This may take the cake for the worst article I’ve ever written (and THAT is saying something). It appeared as a guest blog on another site and received terrible ratings on their built-in five-star reader-rating system, deservedly. I started off by inviting hatred in saying “The N64 may have been Nintendo’s first step toward irrelevance.” I then went on to describe how Nintendo could learn to handle third-party developers in a new and different way for the Switch based on their failures with the N64… but I made that point by listing some terrible third-party games and saying the N64 didn’t have many great third-party titles (I still believe that because I don’t think wrestling games are all that great). Immediately, people rushed to respond that the N64 had better games than that. It did, sure. I didn’t clarify that, really.

What did I learn? Be careful about ranking entries in lists. They can be immediately perceived as worst to best situations.



#1. The Last of Us (2013)

Provocative! Far and above the most controversial article I’ve ever written, I spent almost a month responding to comments the size of novellas because of my criticism of a masterpiece. Heck, I still get comments on it now and then with the usual “it’s art” or “that’s just how people are”.

It didn’t matter that I gave this game extremely high marks for its technical achievements, gameplay, music, performances, setting, and so on. Never underestimate the reader’s ability to home in on something they find disagreeable out of nearly ten-thousand words. I heavily criticized the game’s handling of Joel’s character arc, its gratuitous graphic content, and stuff about that ending, and it earned me the slings and arrows: they said I didn’t have a heart, I was emotionally dead inside, I didn’t know how to critique games, I was inventing hypothetical situations out of nowhere, I was just saying it to be edgy and going against what was popular for the sake of it. I find it curious that so many arguments against a position can be boiled down to character assassination. Not all comments I received did this, though, and some were mixed.

When it was all said and done, I think I’d confronted every possible argument against my position (and myself?) imaginable, but look… I cherished the civil debates I had with many individuals and I tried to recognize that people had their own positions on the game not because they were “just fans” or “on the bandwagon” or “sheeple” but because they were passionate about a game that’s obviously great in many ways. I still believe that masterpieces aren’t above reproach on the simple basis of being masterpieces, but I have tried to take care since then when criticizing extremely popular landmark titles.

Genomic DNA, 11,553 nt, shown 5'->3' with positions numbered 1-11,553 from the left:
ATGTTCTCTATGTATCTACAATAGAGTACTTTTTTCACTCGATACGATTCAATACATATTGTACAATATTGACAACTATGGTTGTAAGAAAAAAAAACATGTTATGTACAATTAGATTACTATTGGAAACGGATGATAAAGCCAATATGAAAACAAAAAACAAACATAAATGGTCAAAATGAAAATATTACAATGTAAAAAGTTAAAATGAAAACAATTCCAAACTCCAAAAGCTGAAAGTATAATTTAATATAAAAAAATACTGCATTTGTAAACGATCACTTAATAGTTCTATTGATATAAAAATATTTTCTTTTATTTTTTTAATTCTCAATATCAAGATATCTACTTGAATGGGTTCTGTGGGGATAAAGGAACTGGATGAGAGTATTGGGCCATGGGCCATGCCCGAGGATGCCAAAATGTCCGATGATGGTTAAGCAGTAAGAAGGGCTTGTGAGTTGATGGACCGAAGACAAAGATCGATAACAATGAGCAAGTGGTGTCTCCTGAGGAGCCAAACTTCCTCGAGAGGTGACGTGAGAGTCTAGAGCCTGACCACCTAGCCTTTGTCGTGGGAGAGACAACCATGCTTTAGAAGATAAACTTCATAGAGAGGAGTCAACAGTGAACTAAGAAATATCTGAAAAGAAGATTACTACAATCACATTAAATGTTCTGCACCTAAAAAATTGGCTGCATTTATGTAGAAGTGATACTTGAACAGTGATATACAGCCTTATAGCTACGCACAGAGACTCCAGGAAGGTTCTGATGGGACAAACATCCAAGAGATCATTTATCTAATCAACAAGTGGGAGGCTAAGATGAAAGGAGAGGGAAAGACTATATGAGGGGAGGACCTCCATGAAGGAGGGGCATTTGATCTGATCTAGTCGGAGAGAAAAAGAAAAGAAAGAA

And if you’re thinking about going there to leave me a comment… at least let me take a nap first hahaha! No, actually, I’ll probably just direct you to read the comments themselves and see if I answered your rebuttal already, thanks.

Geez, that sounded snarky. I guess that’s why I’ve seen my fair share of controversy!




All that’s left is to prompt you to guess tomorrow’s #1 pick! Tomorrow’s Top 7 list will be… my 7 honorable mentions! These are my top 7 games that didn’t appear on my top 111 favorite games list. This is going to be the very last chance to guess, unless we go into over-time! Considering that, you can ask me if I’ve played a game BEFORE you drop it as your guess!

Let me know what you think my #1 honorable mention is in the comments below TODAY! Remember to leave your name or username so I know who you are! Link to your Twitter or blog if you want to. Follow the event on Twitter with #TWRM7top7.

I’ll reveal my Top 7 honorable mentions in a post on this site tomorrow at 8am Pacific (Tuesday), so come back and discover the truth! OR you can poke around and see if you can pick up any clues… or review the rules.

Good luck and happy almost-the-end-of-this-event!


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14 replies »

  1. There’s something oddly extremist about human nature in that if you don’t completely love something, then apparently you hate it. I think social media holds up a magnifying glass to this aspect of us. I got some flak for not loving Avengers Infinity War earlier this year. The thing is… I did like it. But because I had some criticisms, I’ve been painted as ‘hating’ it… which just isn’t true. Perhaps it’s how I articulated myself, or perhaps it’s how people interpreted my articulation. I suspect it’s a little of both.

    Liked by 1 person

  2. Guessing for Honorable mentions not on list… I don’t Remember seeing Diablo 2 on list (but, ’tis a long list and my memory is quite terrible). My Guess for Honorable Mentions not on Official 111 list is… D2:LOD (A Game that ran so strong, it still continues on season by season even today!!!).

    Liked by 1 person

  3. I’m gonna take a wild stab in the dark with my guess and pick a SNES game at random. Final Fight.
    I do think that the more popular a thing is, the more people will dislike criticism of it, even if justified. Such is life though. As a species, we do seem to like to argue at times.

    Liked by 1 person